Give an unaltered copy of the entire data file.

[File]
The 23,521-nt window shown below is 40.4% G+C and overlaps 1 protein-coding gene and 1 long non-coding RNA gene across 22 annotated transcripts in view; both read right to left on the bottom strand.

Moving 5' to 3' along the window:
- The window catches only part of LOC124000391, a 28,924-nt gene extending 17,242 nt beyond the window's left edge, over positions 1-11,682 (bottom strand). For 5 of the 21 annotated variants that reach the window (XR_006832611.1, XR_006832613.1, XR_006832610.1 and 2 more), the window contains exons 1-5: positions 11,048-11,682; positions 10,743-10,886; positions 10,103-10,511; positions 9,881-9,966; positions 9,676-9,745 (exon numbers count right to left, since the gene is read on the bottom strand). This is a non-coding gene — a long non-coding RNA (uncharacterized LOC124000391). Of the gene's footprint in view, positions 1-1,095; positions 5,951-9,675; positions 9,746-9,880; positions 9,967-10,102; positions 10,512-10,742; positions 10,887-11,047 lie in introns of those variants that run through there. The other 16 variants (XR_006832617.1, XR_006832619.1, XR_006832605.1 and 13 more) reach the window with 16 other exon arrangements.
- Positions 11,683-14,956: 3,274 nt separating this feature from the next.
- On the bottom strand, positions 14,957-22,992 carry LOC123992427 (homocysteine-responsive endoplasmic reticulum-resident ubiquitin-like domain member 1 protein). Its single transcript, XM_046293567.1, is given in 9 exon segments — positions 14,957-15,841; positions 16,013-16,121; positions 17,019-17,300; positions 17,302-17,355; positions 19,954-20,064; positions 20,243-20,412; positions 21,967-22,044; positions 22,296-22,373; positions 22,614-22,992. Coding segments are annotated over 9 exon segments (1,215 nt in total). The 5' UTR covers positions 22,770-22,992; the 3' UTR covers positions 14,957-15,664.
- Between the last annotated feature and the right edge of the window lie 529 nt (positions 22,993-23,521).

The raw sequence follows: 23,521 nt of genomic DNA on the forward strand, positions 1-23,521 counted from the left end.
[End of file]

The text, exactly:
The 23,521-nt window shown below is 40.4% G+C and overlaps 1 protein-coding gene and 1 long non-coding RNA gene across 22 annotated transcripts in view; both read right to left on the bottom strand.

Moving 5' to 3' along the window:
- The window catches only part of LOC124000391, a 28,924-nt gene extending 17,242 nt beyond the window's left edge, over positions 1-11,682 (bottom strand). For 5 of the 21 annotated variants that reach the window (XR_006832611.1, XR_006832613.1, XR_006832610.1 and 2 more), the window contains exons 1-5: positions 11,048-11,682; positions 10,743-10,886; positions 10,103-10,511; positions 9,881-9,966; positions 9,676-9,745 (exon numbers count right to left, since the gene is read on the bottom strand). This is a non-coding gene — a long non-coding RNA (uncharacterized LOC124000391). Of the gene's footprint in view, positions 1-1,095; positions 5,951-9,675; positions 9,746-9,880; positions 9,967-10,102; positions 10,512-10,742; positions 10,887-11,047 lie in introns of those variants that run through there. The other 16 variants (XR_006832617.1, XR_006832619.1, XR_006832605.1 and 13 more) reach the window with 16 other exon arrangements.
- Positions 11,683-14,956: 3,274 nt separating this feature from the next.
- On the bottom strand, positions 14,957-22,992 carry LOC123992427 (homocysteine-responsive endoplasmic reticulum-resident ubiquitin-like domain member 1 protein). Its single transcript, XM_046293567.1, is given in 9 exon segments — positions 14,957-15,841; positions 16,013-16,121; positions 17,019-17,300; positions 17,302-17,355; positions 19,954-20,064; positions 20,243-20,412; positions 21,967-22,044; positions 22,296-22,373; positions 22,614-22,992. Coding segments are annotated over 9 exon segments (1,215 nt in total). The 5' UTR covers positions 22,770-22,992; the 3' UTR covers positions 14,957-15,664.
- Between the last annotated feature and the right edge of the window lie 529 nt (positions 22,993-23,521).

The raw sequence follows: 23,521 nt of genomic DNA on the forward strand, positions 1-23,521 counted from the left end.